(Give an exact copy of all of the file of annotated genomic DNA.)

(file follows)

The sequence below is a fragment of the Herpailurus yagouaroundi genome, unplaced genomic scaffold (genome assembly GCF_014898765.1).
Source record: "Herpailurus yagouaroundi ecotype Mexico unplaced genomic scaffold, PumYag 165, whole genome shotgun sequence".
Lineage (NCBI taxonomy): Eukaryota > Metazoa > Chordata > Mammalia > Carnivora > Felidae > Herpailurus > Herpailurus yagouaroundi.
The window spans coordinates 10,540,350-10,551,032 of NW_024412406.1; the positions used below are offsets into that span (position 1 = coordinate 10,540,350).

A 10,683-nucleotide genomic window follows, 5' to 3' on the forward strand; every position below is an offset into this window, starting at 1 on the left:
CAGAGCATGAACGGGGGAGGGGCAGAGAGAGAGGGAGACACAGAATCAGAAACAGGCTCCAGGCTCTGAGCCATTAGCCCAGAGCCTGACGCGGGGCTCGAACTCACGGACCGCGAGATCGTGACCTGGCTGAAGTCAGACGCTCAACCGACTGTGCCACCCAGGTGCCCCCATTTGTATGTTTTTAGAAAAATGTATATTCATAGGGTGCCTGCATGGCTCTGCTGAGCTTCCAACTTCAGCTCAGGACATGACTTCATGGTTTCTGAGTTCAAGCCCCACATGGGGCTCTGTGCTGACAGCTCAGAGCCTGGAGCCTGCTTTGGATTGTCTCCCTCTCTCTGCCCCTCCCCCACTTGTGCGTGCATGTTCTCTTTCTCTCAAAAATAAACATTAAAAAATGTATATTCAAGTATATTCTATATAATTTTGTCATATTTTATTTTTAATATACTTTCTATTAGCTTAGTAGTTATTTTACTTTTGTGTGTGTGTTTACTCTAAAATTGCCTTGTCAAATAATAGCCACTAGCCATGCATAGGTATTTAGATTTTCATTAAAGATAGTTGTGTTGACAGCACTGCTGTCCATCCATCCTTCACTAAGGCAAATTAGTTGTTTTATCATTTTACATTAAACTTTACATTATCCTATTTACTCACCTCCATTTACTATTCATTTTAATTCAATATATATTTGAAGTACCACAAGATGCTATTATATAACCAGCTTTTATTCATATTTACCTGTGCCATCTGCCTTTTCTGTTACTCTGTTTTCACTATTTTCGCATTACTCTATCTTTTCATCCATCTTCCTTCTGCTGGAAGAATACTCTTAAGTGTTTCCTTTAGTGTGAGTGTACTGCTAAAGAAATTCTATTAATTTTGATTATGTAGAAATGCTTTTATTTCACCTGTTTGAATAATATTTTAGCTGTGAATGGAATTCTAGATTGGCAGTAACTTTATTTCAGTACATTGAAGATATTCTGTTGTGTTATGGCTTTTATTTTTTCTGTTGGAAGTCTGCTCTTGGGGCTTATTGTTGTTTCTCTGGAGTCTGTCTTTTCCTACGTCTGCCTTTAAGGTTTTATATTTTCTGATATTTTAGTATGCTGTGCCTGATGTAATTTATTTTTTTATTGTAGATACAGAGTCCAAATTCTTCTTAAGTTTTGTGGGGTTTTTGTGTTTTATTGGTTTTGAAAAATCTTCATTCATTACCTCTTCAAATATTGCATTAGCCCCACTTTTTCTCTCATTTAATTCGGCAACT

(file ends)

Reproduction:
The sequence below is a fragment of the Herpailurus yagouaroundi genome, unplaced genomic scaffold (genome assembly GCF_014898765.1).
Source record: "Herpailurus yagouaroundi ecotype Mexico unplaced genomic scaffold, PumYag 165, whole genome shotgun sequence".
Lineage (NCBI taxonomy): Eukaryota > Metazoa > Chordata > Mammalia > Carnivora > Felidae > Herpailurus > Herpailurus yagouaroundi.
The window spans coordinates 10,540,350-10,551,032 of NW_024412406.1; the positions used below are offsets into that span (position 1 = coordinate 10,540,350).

A 10,683-nucleotide genomic window follows, 5' to 3' on the forward strand; every position below is an offset into this window, starting at 1 on the left:
CAGAGCATGAACGGGGGAGGGGCAGAGAGAGAGGGAGACACAGAATCAGAAACAGGCTCCAGGCTCTGAGCCATTAGCCCAGAGCCTGACGCGGGGCTCGAACTCACGGACCGCGAGATCGTGACCTGGCTGAAGTCAGACGCTCAACCGACTGTGCCACCCAGGTGCCCCCATTTGTATGTTTTTAGAAAAATGTATATTCATAGGGTGCCTGCATGGCTCTGCTGAGCTTCCAACTTCAGCTCAGGACATGACTTCATGGTTTCTGAGTTCAAGCCCCACATGGGGCTCTGTGCTGACAGCTCAGAGCCTGGAGCCTGCTTTGGATTGTCTCCCTCTCTCTGCCCCTCCCCCACTTGTGCGTGCATGTTCTCTTTCTCTCAAAAATAAACATTAAAAAATGTATATTCAAGTATATTCTATATAATTTTGTCATATTTTATTTTTAATATACTTTCTATTAGCTTAGTAGTTATTTTACTTTTGTGTGTGTGTTTACTCTAAAATTGCCTTGTCAAATAATAGCCACTAGCCATGCATAGGTATTTAGATTTTCATTAAAGATAGTTGTGTTGACAGCACTGCTGTCCATCCATCCTTCACTAAGGCAAATTAGTTGTTTTATCATTTTACATTAAACTTTACATTATCCTATTTACTCACCTCCATTTACTATTCATTTTAATTCAATATATATTTGAAGTACCACAAGATGCTATTATATAACCAGCTTTTATTCATATTTACCTGTGCCATCTGCCTTTTCTGTTACTCTGTTTTCACTATTTTCGCATTACTCTATCTTTTCATCCATCTTCCTTCTGCTGGAAGAATACTCTTAAGTGTTTCCTTTAGTGTGAGTGTACTGCTAAAGAAATTCTATTAATTTTGATTATGTAGAAATGCTTTTATTTCACCTGTTTGAATAATATTTTAGCTGTGAATGGAATTCTAGATTGGCAGTAACTTTATTTCAGTACATTGAAGATATTCTGTTGTGTTATGGCTTTTATTTTTTCTGTTGGAAGTCTGCTCTTGGGGCTTATTGTTGTTTCTCTGGAGTCTGTCTTTTCCTACGTCTGCCTTTAAGGTTTTATATTTTCTGATATTTTAGTATGCTGTGCCTGATGTAATTTATTTTTTTATTGTAGATACAGAGTCCAAATTCTTCTTAAGTTTTGTGGGGTTTTTGTGTTTTATTGGTTTTGAAAAATCTTCATTCATTACCTCTTCAAATATTGCATTAGCCCCACTTTTTCTCTCATTTAATTCGGCAACT